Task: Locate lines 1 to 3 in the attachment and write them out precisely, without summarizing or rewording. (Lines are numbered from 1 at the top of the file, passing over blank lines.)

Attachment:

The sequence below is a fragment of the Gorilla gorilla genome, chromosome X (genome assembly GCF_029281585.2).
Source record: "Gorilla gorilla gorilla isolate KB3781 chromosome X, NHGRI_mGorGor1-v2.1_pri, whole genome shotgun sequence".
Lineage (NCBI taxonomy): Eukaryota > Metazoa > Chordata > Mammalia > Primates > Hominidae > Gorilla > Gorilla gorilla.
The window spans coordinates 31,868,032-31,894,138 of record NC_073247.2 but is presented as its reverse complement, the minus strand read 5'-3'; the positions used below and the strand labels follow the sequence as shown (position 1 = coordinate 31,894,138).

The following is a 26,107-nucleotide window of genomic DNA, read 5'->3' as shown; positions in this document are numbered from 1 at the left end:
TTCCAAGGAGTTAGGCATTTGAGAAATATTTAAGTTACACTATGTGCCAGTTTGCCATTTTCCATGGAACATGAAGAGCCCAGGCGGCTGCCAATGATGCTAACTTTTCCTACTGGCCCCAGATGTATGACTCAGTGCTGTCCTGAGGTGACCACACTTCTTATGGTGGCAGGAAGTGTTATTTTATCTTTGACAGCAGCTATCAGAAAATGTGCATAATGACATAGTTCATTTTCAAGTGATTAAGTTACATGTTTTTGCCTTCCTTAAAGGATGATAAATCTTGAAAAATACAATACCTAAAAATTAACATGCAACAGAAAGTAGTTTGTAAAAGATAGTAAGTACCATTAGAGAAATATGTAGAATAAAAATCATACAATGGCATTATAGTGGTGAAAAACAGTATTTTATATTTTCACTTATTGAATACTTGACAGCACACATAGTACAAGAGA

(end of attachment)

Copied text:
The sequence below is a fragment of the Gorilla gorilla genome, chromosome X (genome assembly GCF_029281585.2).
Source record: "Gorilla gorilla gorilla isolate KB3781 chromosome X, NHGRI_mGorGor1-v2.1_pri, whole genome shotgun sequence".
Lineage (NCBI taxonomy): Eukaryota > Metazoa > Chordata > Mammalia > Primates > Hominidae > Gorilla > Gorilla gorilla.